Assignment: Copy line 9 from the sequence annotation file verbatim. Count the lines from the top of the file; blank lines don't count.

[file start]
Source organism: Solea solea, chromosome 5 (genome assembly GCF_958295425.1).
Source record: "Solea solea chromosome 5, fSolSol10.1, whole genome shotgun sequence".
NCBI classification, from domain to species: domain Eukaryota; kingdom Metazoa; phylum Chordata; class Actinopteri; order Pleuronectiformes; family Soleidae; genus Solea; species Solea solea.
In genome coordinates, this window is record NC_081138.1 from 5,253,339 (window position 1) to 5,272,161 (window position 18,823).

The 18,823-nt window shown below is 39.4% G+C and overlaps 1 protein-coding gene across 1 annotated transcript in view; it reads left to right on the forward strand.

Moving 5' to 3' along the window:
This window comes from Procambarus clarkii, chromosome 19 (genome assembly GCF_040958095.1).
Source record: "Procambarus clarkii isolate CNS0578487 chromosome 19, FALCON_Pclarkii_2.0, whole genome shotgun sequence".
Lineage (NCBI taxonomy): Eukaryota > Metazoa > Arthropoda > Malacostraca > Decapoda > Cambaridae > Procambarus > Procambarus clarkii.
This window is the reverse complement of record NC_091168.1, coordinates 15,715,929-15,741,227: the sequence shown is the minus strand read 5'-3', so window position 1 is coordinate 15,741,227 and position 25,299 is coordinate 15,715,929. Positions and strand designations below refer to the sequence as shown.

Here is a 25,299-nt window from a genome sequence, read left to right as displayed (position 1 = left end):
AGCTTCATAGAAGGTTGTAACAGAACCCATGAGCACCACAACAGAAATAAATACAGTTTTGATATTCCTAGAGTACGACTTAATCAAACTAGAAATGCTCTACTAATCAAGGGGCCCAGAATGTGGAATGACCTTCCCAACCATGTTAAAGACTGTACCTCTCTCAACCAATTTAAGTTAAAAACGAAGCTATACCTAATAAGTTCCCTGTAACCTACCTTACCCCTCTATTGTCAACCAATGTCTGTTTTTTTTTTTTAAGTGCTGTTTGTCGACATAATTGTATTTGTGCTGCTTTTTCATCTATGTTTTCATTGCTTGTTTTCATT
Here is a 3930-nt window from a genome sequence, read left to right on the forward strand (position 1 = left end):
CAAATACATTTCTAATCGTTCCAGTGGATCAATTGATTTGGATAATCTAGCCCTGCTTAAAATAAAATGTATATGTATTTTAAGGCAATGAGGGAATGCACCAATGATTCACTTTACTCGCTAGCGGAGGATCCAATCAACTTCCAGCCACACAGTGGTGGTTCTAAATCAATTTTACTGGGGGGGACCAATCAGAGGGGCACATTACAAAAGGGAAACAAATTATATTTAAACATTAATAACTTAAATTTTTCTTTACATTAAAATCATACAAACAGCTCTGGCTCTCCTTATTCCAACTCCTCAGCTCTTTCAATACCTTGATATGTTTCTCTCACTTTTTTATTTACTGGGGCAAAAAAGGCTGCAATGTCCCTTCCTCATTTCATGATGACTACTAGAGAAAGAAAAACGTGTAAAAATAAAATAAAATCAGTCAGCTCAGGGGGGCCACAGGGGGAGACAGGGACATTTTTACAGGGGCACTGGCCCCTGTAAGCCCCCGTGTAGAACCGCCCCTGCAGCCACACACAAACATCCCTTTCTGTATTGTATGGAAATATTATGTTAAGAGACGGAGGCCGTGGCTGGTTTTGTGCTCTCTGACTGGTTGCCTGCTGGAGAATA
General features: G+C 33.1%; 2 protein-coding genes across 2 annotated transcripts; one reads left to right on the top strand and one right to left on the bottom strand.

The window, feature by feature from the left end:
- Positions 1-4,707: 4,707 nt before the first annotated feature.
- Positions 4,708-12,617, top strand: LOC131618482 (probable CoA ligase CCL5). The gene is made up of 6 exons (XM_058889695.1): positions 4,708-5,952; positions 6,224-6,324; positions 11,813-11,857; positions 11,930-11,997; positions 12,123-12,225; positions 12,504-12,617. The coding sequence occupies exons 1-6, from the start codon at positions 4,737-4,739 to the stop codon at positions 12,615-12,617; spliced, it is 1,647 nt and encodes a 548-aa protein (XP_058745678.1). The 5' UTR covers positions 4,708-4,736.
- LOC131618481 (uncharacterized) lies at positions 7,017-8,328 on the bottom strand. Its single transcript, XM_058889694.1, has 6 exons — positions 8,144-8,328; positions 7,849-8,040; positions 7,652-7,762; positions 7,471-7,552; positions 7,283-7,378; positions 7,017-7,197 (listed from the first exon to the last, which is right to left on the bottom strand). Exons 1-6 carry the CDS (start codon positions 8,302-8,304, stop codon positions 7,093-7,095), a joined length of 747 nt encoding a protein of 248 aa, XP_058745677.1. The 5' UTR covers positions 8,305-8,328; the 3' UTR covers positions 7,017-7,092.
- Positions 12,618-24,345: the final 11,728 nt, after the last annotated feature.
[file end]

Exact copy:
Lineage (NCBI taxonomy): Eukaryota > Metazoa > Arthropoda > Malacostraca > Decapoda > Cambaridae > Procambarus > Procambarus clarkii.